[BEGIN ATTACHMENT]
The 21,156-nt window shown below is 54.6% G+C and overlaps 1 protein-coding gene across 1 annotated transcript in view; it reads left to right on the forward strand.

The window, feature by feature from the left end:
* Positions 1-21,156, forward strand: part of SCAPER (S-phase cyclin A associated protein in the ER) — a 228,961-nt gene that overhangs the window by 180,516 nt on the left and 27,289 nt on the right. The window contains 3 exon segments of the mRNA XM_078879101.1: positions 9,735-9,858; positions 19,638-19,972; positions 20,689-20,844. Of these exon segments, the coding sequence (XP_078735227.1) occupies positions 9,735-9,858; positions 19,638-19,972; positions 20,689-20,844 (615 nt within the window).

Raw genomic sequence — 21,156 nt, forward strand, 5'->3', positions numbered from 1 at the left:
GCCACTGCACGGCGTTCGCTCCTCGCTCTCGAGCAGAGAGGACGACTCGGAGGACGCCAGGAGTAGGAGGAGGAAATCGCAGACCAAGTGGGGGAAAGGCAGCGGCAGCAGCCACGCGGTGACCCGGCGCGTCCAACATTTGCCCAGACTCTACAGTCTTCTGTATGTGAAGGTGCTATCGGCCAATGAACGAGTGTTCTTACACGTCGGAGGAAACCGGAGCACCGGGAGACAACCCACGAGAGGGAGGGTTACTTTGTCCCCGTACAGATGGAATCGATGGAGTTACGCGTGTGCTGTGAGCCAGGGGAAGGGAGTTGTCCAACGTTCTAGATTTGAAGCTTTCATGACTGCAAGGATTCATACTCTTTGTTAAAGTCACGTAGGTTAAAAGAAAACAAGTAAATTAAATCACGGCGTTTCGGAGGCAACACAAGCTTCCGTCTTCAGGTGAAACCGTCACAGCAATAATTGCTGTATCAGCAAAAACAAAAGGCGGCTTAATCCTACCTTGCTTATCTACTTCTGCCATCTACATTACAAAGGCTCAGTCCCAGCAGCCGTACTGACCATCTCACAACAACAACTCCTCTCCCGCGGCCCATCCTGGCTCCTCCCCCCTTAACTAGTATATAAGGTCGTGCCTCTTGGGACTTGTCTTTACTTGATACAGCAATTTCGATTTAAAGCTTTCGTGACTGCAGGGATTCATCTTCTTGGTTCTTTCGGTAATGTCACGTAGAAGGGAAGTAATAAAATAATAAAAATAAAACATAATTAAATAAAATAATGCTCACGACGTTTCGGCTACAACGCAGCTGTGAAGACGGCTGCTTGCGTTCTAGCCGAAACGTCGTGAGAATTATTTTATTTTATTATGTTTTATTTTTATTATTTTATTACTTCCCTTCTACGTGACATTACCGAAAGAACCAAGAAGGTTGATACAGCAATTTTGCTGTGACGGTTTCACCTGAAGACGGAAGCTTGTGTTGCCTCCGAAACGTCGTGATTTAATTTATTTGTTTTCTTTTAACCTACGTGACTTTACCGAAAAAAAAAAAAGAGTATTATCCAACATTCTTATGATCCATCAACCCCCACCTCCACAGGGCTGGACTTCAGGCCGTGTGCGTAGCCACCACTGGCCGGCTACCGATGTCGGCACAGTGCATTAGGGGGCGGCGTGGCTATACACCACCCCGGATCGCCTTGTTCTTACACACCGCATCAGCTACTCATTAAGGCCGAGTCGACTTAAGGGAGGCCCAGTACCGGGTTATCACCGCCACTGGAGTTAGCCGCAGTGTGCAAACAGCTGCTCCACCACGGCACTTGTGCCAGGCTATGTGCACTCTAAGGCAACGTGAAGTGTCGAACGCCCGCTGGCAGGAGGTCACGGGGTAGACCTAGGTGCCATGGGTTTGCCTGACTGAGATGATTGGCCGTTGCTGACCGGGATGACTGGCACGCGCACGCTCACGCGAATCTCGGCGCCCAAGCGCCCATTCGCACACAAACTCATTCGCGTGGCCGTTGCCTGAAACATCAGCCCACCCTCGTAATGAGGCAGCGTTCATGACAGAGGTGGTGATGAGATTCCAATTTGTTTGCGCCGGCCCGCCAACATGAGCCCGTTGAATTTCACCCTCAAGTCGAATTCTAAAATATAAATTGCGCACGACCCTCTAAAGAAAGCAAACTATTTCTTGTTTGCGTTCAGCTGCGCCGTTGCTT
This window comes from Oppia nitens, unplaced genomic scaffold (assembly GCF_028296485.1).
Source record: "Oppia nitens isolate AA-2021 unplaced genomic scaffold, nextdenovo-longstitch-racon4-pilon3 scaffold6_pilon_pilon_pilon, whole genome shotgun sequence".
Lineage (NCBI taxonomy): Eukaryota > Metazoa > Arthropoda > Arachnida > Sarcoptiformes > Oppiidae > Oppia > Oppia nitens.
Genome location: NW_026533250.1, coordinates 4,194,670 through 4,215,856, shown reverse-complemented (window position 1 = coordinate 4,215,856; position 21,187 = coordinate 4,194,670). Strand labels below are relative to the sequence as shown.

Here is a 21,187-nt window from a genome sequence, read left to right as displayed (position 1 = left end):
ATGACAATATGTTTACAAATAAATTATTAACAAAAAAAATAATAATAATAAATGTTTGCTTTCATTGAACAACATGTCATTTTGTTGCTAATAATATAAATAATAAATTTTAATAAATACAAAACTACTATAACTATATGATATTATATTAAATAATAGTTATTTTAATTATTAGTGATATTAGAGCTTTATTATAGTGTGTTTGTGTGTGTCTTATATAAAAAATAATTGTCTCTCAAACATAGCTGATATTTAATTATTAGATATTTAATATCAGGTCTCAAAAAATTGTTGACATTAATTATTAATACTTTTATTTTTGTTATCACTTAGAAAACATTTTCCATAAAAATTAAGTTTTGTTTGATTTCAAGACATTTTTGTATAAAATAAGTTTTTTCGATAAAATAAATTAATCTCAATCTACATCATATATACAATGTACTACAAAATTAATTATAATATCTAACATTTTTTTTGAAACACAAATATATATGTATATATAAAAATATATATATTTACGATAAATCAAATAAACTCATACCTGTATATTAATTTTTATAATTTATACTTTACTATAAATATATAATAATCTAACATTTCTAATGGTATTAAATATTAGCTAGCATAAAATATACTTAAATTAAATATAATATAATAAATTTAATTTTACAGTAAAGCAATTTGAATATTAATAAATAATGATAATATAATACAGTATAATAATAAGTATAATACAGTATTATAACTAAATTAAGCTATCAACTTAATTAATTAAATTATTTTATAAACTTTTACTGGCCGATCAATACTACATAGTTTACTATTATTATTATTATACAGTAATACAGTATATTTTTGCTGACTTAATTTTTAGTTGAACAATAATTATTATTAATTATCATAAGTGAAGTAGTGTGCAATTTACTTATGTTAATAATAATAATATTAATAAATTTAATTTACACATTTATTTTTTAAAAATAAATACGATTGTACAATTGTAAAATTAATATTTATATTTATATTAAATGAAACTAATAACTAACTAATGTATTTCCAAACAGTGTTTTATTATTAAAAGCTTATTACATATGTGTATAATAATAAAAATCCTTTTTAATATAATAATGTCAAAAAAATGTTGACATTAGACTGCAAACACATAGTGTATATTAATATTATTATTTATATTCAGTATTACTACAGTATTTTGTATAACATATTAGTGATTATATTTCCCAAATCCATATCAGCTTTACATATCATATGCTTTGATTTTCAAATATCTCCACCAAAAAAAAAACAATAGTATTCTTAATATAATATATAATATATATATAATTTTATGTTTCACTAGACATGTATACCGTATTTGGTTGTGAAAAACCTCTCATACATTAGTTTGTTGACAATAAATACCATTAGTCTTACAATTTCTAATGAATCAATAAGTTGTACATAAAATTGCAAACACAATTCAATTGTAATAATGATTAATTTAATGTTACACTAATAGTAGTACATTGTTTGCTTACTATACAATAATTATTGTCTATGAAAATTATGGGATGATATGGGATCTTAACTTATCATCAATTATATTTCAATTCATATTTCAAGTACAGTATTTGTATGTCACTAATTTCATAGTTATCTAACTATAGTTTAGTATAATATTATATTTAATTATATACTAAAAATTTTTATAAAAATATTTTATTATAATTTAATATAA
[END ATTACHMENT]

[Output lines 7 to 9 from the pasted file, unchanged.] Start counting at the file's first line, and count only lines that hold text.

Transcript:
Source record: "Oppia nitens isolate AA-2021 unplaced genomic scaffold, nextdenovo-longstitch-racon4-pilon3 scaffold6_pilon_pilon_pilon, whole genome shotgun sequence".
Lineage (NCBI taxonomy): Eukaryota > Metazoa > Arthropoda > Arachnida > Sarcoptiformes > Oppiidae > Oppia > Oppia nitens.
Genome location: NW_026533250.1, coordinates 4,194,670 through 4,215,856, shown reverse-complemented (window position 1 = coordinate 4,215,856; position 21,187 = coordinate 4,194,670). Strand labels below are relative to the sequence as shown.